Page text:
5. Collaboration is a force multiplier. What lies beyond personal productivity? Kropp sees “network performance”—the degree to which employees work together, share, and help one another—as the bigger driver of business performance. His formula: Individual Task Performance + Network Performance = Enterprise Contribution. Larry Ellison says, “Most jobs are bigger than can be done by one person.” Modern HCM puts a premium on this way of working and provides the capabilities to support it.
6. New tech tools are required. Despite a new generation of cloud-based HCM capabilities, many businesses are still using yesterday’s HR systems and apps. Only 4 percent of HR departments are on the latest release of their HR platforms, according to PwC. That’s obviously out of sync with the business imperative to optimize the workforce and attract new talent.
7. Social is the new paradigm for HCM. As CHROs and CIOs look for ways to modernize HR capabilities, they should gravitate toward solutions that employees already know and love—social apps. Modern HCM systems, by definition, are meant to be used by everyone in the company, not just HR specialists. And social isn’t just a capability; it’s a mindset—a way of collaborating that can raise enterprise performance. (See #5 above.) Modern HCM must also be mobile and cloud-based—a phenomenon my colleague Bertrand Dussert, VP of HCM Transformation and Thought Leadership at Oracle, refers to as the consumerization of HR.
8. HCM has become a data-intensive, data-driven business discipline. A comprehensive HCM strategy tends to involve lots of data—data about employees, data by employees, and data for employees. “The systems should provide lots and lots of actionable insights to everybody who uses them,” says Larry Ellison. Thus, one goal of HCM transformation must be to manage all of that data in a way that can be shared with other parts of the enterprise, providing better visibility into business performance. There may very well be an HCM component to your company’s Big Data planning and implementation.
9. HCM is selfish—in a good way. Many employees have more comprehensive LinkedIn profiles than they do in the corporate HR system. That must change. With modern HCM, employees are encouraged to provide more information about themselves to support networking, collaboration, and career development. Cara Capretta, Oracle VP of HCM Transformation, says talent profiles can be mined by the business as a way of discovering and capitalizing on its people assets. The concept of the “quantified self,” where data about employee activity is generated by wearable technologies, takes this a step further. Think, for example, about the possibilities of a collaboration map of the workplace.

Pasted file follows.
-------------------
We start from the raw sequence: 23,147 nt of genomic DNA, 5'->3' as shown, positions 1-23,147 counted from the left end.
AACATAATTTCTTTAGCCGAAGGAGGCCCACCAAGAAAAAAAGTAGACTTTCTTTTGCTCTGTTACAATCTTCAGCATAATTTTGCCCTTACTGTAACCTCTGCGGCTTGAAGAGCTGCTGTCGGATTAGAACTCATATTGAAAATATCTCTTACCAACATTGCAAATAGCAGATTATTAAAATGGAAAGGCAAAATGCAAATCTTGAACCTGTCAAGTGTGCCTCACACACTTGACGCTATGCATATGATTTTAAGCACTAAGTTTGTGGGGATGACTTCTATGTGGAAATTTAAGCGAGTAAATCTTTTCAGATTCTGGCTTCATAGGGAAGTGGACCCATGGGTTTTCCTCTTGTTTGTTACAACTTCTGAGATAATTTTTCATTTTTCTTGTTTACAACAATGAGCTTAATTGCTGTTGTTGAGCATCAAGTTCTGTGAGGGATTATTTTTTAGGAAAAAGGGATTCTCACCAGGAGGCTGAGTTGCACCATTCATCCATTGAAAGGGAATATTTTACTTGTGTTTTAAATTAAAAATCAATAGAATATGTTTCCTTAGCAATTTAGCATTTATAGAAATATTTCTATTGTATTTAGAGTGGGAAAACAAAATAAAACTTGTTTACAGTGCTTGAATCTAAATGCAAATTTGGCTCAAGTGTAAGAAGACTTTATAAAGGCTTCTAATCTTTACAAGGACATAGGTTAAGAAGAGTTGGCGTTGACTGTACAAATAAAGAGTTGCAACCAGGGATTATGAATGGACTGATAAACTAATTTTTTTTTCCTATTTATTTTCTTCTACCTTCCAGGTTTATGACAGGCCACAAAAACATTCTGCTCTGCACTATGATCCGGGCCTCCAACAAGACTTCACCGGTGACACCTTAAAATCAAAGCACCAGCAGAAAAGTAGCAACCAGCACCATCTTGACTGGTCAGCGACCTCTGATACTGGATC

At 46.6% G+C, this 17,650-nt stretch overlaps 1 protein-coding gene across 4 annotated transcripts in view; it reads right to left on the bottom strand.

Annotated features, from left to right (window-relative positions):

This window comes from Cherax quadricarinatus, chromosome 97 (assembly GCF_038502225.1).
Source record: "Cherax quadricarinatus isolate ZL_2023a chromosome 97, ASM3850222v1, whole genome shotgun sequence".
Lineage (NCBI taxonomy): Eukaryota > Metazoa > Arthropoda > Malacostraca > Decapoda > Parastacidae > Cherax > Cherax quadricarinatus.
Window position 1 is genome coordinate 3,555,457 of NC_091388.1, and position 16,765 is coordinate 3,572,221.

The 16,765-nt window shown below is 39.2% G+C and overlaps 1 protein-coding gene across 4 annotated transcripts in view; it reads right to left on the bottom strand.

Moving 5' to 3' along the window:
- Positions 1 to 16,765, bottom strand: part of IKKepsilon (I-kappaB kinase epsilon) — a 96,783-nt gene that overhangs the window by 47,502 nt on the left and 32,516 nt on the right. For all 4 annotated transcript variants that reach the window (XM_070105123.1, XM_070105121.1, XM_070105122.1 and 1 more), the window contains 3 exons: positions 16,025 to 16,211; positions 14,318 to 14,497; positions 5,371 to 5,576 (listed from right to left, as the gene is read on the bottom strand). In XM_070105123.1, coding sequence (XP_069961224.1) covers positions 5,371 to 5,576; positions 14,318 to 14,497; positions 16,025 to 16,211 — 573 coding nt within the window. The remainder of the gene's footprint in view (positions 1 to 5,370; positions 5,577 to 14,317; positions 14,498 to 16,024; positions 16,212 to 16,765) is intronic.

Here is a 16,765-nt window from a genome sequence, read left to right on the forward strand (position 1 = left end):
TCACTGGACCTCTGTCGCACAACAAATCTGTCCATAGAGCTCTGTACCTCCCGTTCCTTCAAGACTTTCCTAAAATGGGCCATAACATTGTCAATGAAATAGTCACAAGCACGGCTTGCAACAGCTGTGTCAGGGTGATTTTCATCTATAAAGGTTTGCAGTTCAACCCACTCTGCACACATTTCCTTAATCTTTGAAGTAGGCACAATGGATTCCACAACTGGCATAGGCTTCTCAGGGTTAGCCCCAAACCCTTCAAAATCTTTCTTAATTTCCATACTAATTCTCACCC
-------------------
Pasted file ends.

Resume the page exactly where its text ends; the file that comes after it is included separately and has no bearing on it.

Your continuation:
10. The robots are coming! Predictions of a future in which digital technologies displace human skills are no longer mere sci-fi. Check out The Second Machine Age, a book by MIT professors Erik Brynjolfsson and Andrew McAfee, to get a sense of the dramatic changes in the workplace that are coming in the form of digital disruption and automation. This trend means that certain human skills, such as curiosity and an ability to visualize data, will become more valuable, writes New York Times columnist David Brooks. This should be a wake-up call to businesses that are still doing old-style HR because change may be coming faster than they realize.
John Foley is director, strategic communications, for Oracle Corp., where he provides insights and analysis on cloud computing, big data, IT-driven business innovation, and Oracle’s portfolio of ‘engineered to work together’ hardware and software products. He was previously the Editor of InformationWeek and InformationWeek Government. You can follow him on Twitter at @jfoley09.